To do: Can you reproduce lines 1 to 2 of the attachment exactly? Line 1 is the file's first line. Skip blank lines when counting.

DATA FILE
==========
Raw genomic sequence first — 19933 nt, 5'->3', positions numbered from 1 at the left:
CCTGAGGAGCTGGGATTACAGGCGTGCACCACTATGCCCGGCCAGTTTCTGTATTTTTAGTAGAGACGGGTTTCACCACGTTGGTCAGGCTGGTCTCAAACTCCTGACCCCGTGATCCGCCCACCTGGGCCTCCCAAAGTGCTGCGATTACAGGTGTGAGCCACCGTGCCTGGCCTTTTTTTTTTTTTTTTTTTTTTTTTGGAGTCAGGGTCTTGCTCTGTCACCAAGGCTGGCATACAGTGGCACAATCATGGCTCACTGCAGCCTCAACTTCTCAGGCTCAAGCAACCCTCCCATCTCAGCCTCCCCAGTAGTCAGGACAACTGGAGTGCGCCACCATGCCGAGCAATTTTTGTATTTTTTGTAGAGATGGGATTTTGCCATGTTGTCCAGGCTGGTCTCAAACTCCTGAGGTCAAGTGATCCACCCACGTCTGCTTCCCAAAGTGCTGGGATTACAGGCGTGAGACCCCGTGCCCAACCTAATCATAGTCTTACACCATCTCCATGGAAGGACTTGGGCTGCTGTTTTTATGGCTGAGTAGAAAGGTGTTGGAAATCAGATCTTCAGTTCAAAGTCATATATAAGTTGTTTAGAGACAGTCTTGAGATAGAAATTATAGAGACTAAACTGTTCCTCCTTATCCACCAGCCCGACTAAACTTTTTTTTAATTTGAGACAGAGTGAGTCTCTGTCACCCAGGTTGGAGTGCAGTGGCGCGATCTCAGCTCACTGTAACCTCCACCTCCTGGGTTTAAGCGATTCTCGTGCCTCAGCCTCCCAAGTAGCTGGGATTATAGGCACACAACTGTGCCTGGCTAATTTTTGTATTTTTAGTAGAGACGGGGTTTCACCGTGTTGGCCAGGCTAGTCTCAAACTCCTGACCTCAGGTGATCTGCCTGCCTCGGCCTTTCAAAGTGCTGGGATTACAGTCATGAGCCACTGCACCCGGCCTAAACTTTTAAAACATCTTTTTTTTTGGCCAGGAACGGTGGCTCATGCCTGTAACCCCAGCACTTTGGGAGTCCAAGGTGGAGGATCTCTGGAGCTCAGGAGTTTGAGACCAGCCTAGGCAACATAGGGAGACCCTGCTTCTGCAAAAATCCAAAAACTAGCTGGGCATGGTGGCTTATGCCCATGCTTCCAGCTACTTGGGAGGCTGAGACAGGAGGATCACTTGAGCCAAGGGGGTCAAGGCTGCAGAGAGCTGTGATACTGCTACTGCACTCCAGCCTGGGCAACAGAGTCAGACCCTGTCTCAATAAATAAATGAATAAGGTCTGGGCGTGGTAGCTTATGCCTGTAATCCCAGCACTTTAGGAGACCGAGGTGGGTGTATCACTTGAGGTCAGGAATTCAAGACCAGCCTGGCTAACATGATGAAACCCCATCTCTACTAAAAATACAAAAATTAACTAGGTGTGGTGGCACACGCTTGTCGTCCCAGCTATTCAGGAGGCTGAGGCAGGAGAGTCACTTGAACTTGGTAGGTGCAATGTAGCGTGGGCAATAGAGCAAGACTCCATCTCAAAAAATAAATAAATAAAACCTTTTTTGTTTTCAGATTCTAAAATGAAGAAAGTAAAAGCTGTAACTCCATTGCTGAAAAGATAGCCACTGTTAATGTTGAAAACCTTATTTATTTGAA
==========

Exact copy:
Raw genomic sequence first — 19933 nt, 5'->3', positions numbered from 1 at the left:
CCTGAGGAGCTGGGATTACAGGCGTGCACCACTATGCCCGGCCAGTTTCTGTATTTTTAGTAGAGACGGGTTTCACCACGTTGGTCAGGCTGGTCTCAAACTCCTGACCCCGTGATCCGCCCACCTGGGCCTCCCAAAGTGCTGCGATTACAGGTGTGAGCCACCGTGCCTGGCCTTTTTTTTTTTTTTTTTTTTTTTTTGGAGTCAGGGTCTTGCTCTGTCACCAAGGCTGGCATACAGTGGCACAATCATGGCTCACTGCAGCCTCAACTTCTCAGGCTCAAGCAACCCTCCCATCTCAGCCTCCCCAGTAGTCAGGACAACTGGAGTGCGCCACCATGCCGAGCAATTTTTGTATTTTTTGTAGAGATGGGATTTTGCCATGTTGTCCAGGCTGGTCTCAAACTCCTGAGGTCAAGTGATCCACCCACGTCTGCTTCCCAAAGTGCTGGGATTACAGGCGTGAGACCCCGTGCCCAACCTAATCATAGTCTTACACCATCTCCATGGAAGGACTTGGGCTGCTGTTTTTATGGCTGAGTAGAAAGGTGTTGGAAATCAGATCTTCAGTTCAAAGTCATATATAAGTTGTTTAGAGACAGTCTTGAGATAGAAATTATAGAGACTAAACTGTTCCTCCTTATCCACCAGCCCGACTAAACTTTTTTTTAATTTGAGACAGAGTGAGTCTCTGTCACCCAGGTTGGAGTGCAGTGGCGCGATCTCAGCTCACTGTAACCTCCACCTCCTGGGTTTAAGCGATTCTCGTGCCTCAGCCTCCCAAGTAGCTGGGATTATAGGCACACAACTGTGCCTGGCTAATTTTTGTATTTTTAGTAGAGACGGGGTTTCACCGTGTTGGCCAGGCTAGTCTCAAACTCCTGACCTCAGGTGATCTGCCTGCCTCGGCCTTTCAAAGTGCTGGGATTACAGTCATGAGCCACTGCACCCGGCCTAAACTTTTAAAACATCTTTTTTTTTGGCCAGGAACGGTGGCTCATGCCTGTAACCCCAGCACTTTGGGAGTCCAAGGTGGAGGATCTCTGGAGCTCAGGAGTTTGAGACCAGCCTAGGCAACATAGGGAGACCCTGCTTCTGCAAAAATCCAAAAACTAGCTGGGCATGGTGGCTTATGCCCATGCTTCCAGCTACTTGGGAGGCTGAGACAGGAGGATCACTTGAGCCAAGGGGGTCAAGGCTGCAGAGAGCTGTGATACTGCTACTGCACTCCAGCCTGGGCAACAGAGTCAGACCCTGTCTCAATAAATAAATGAATAAGGTCTGGGCGTGGTAGCTTATGCCTGTAATCCCAGCACTTTAGGAGACCGAGGTGGGTGTATCACTTGAGGTCAGGAATTCAAGACCAGCCTGGCTAACATGATGAAACCCCATCTCTACTAAAAATACAAAAATTAACTAGGTGTGGTGGCACACGCTTGTCGTCCCAGCTATTCAGGAGGCTGAGGCAGGAGAGTCACTTGAACTTGGTAGGTGCAATGTAGCGTGGGCAATAGAGCAAGACTCCATCTCAAAAAATAAATAAATAAAACCTTTTTTGTTTTCAGATTCTAAAATGAAGAAAGTAAAAGCTGTAACTCCATTGCTGAAAAGATAGCCACTGTTAATGTTGAAAACCTTATTTATTTGAA